Don Bosco was dealing with abandoned boys. He understood that first, before any formal education could take place, he needed to provide some form of home to his students. Homes set examples, provide comfort and structure and enforce basic discipline. There were no fathers or mothers, so the brothers must step up into that role as much as possible. Thus, the practices of Don Bosco’s school were much more defined by needing to provide a home than a school. The schooling, while excellent (and directed toward getting the boys gainful employment and thus a place in their society) was by necessity very secondary.

Don Bosco found orphaned or abandoned boys begging and stealing on the streets, and, out of Christian love, wanted to help them.  His highly structured schools thus arose from a very different set of needs and goals than modern schools.

We must not get sucked into accepting parallels between modern graded classroom schooling and schooling that grew out of trying to care for orphaned and abandoned children. They might look very similar superficially, but the needs and goals are completely different.

Based on history and reason, the practices we should consider when thinking how schooling should truly be done are the practices of the first kinds of schooling, homeschooling broadly considered. We should assume family and culture as that within which education takes place. We should grow more comfortable with the freedom such educations provide to both the child and the family.

We should not be sucked in to imagining that modern schooling could be made to be more like the benevolent model set up by the early Salesians under Don Bosco. Both modern schooling and Don Bosco’s schools are trying to replace families. The difference is that modern schooling seeks to destroy the families that exist, while Bosco sought to stand in for families that should have been there but weren’t.

  1. One review I read of the remake of True Grit pointed out that the dialogue, being based on the language of the book, captured the KJV flavor of everyday communication in what was then the West. In literate households – and practically ALL households were literate in 19th century America outside slaves, former slaves and some new immigrants – the one book that was likely to be everywhere was the Bible. So the King James translators’ flavored the English in America for generations. Read some of the letters written during the Civil War, and you’ll see it.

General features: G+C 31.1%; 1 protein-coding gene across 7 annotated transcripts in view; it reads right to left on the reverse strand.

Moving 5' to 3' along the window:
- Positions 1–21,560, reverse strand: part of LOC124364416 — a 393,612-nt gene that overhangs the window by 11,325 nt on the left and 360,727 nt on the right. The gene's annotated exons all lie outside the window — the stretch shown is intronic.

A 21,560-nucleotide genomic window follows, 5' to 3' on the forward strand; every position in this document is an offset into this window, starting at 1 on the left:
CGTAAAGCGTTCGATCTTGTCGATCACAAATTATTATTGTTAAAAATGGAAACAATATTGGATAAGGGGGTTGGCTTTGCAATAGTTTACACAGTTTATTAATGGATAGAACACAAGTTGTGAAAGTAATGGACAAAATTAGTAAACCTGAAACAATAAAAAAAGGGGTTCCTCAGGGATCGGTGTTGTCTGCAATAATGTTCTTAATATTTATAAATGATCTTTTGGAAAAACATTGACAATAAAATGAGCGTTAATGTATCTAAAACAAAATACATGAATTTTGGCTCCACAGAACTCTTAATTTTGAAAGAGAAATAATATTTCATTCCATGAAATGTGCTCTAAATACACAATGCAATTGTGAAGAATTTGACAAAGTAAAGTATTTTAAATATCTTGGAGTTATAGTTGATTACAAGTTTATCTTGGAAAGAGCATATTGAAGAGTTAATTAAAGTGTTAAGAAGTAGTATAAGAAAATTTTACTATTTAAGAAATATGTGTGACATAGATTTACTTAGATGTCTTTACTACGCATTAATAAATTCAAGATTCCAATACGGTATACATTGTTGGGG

More (or perhaps Moore) on Education

Any even half serious reading into education turns up a few themes over and over again. One of these is that not only is self-education the best education, it is the only education.

This truth is obscured somewhat by the occasional accident of education taking place at a school or university. Because there is often somebody lecturing and testing us, and it is possible (if unlikely) that we will learn something in the processes of taking notes and preparing for tests, we tend to associate what we may be said to have learned in a class with the mechanics of the class, rather than in our having applied ourselves to the the ideas presented in the books and by the teacher on our own initiative. We are trained to see learning as a result of having taken the notes and passed the test, rather than seeing the notes and tests as, at best, starting points for thought. Tests and notes might be helpful in some other context, where taking the notes is not merely a means to passing the tests and therefore the class. But in the context of a modern school or university, passing the classes and getting the Document of Approval is the goal – a goal which can demonstrably be achieved without any learning at all.

Image result for churchill
Churchill, for example:

My education was interrupted only by my schooling.

Men occasionally stumble over the truth, but most of them pick themselves up and hurry off as if nothing had happened.

I began my education at a very early age; in fact, right after I left college.